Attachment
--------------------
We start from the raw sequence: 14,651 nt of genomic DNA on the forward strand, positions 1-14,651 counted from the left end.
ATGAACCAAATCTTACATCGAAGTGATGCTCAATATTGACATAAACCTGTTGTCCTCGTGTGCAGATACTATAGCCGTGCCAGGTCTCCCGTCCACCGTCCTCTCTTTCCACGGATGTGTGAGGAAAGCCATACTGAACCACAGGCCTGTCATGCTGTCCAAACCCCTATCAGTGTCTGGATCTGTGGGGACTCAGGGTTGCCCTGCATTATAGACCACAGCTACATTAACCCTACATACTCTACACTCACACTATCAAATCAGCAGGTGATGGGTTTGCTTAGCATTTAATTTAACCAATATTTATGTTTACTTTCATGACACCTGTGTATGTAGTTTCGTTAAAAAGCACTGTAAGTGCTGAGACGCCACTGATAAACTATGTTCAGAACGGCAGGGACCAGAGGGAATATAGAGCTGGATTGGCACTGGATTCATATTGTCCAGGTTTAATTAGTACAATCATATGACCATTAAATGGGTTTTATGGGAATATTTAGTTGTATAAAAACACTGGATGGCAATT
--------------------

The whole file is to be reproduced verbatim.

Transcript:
We start from the raw sequence: 14,651 nt of genomic DNA on the forward strand, positions 1-14,651 counted from the left end.
ATGAACCAAATCTTACATCGAAGTGATGCTCAATATTGACATAAACCTGTTGTCCTCGTGTGCAGATACTATAGCCGTGCCAGGTCTCCCGTCCACCGTCCTCTCTTTCCACGGATGTGTGAGGAAAGCCATACTGAACCACAGGCCTGTCATGCTGTCCAAACCCCTATCAGTGTCTGGATCTGTGGGGACTCAGGGTTGCCCTGCATTATAGACCACAGCTACATTAACCCTACATACTCTACACTCACACTATCAAATCAGCAGGTGATGGGTTTGCTTAGCATTTAATTTAACCAATATTTATGTTTACTTTCATGACACCTGTGTATGTAGTTTCGTTAAAAAGCACTGTAAGTGCTGAGACGCCACTGATAAACTATGTTCAGAACGGCAGGGACCAGAGGGAATATAGAGCTGGATTGGCACTGGATTCATATTGTCCAGGTTTAATTAGTACAATCATATGACCATTAAATGGGTTTTATGGGAATATTTAGTTGTATAAAAACACTGGATGGCAATT